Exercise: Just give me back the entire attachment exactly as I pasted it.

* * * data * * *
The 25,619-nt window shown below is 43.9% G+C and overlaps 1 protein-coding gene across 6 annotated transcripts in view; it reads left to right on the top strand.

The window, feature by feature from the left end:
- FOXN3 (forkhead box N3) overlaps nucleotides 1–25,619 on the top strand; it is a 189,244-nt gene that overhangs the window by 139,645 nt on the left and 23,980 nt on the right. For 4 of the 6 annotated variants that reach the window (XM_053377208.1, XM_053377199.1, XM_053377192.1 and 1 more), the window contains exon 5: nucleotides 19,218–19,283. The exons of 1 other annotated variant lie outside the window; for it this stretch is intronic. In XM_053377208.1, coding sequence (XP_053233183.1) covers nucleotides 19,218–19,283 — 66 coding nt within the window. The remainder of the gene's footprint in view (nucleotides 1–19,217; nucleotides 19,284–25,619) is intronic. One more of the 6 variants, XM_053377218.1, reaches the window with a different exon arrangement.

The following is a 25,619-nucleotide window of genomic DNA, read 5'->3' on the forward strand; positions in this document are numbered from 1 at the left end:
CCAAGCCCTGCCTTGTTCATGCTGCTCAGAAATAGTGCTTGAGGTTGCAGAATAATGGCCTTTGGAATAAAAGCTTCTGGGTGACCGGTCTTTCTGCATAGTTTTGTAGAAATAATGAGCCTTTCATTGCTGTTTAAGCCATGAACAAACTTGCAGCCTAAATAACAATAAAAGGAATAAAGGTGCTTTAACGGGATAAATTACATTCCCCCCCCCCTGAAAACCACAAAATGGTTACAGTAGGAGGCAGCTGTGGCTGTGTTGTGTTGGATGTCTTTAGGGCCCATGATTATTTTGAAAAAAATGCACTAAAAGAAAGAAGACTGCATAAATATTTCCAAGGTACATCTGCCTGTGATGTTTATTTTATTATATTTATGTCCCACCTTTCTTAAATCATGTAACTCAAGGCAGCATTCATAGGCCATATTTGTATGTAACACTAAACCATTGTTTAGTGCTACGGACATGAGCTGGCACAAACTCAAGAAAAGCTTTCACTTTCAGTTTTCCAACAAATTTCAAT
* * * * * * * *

The 25,619-nt window shown below is 43.9% G+C and overlaps 1 protein-coding gene across 6 annotated transcripts in view; it reads left to right on the top strand.

The window, feature by feature from the left end:
- FOXN3 (forkhead box N3) overlaps nucleotides 1–25,619 on the top strand; it is a 189,244-nt gene that overhangs the window by 139,645 nt on the left and 23,980 nt on the right. For 4 of the 6 annotated variants that reach the window (XM_053377208.1, XM_053377199.1, XM_053377192.1 and 1 more), the window contains exon 5: nucleotides 19,218–19,283. The exons of 1 other annotated variant lie outside the window; for it this stretch is intronic. In XM_053377208.1, coding sequence (XP_053233183.1) covers nucleotides 19,218–19,283 — 66 coding nt within the window. The remainder of the gene's footprint in view (nucleotides 1–19,217; nucleotides 19,284–25,619) is intronic. One more of the 6 variants, XM_053377218.1, reaches the window with a different exon arrangement.

The following is a 25,619-nucleotide window of genomic DNA, read 5'->3' on the forward strand; positions in this document are numbered from 1 at the left end:
CCAAGCCCTGCCTTGTTCATGCTGCTCAGAAATAGTGCTTGAGGTTGCAGAATAATGGCCTTTGGAATAAAAGCTTCTGGGTGACCGGTCTTTCTGCATAGTTTTGTAGAAATAATGAGCCTTTCATTGCTGTTTAAGCCATGAACAAACTTGCAGCCTAAATAACAATAAAAGGAATAAAGGTGCTTTAACGGGATAAATTACATTCCCCCCCCCCTGAAAACCACAAAATGGTTACAGTAGGAGGCAGCTGTGGCTGTGTTGTGTTGGATGTCTTTAGGGCCCATGATTATTTTGAAAAAAATGCACTAAAAGAAAGAAGACTGCATAAATATTTCCAAGGTACATCTGCCTGTGATGTTTATTTTATTATATTTATGTCCCACCTTTCTTAAATCATGTAACTCAAGGCAGCATTCATAGGCCATATTTGTATGTAACACTAAACCATTGTTTAGTGCTACGGACATGAGCTGGCACAAACTCAAGAAAAGCTTTCACTTTCAGTTTTCCAACAAATTTCAAT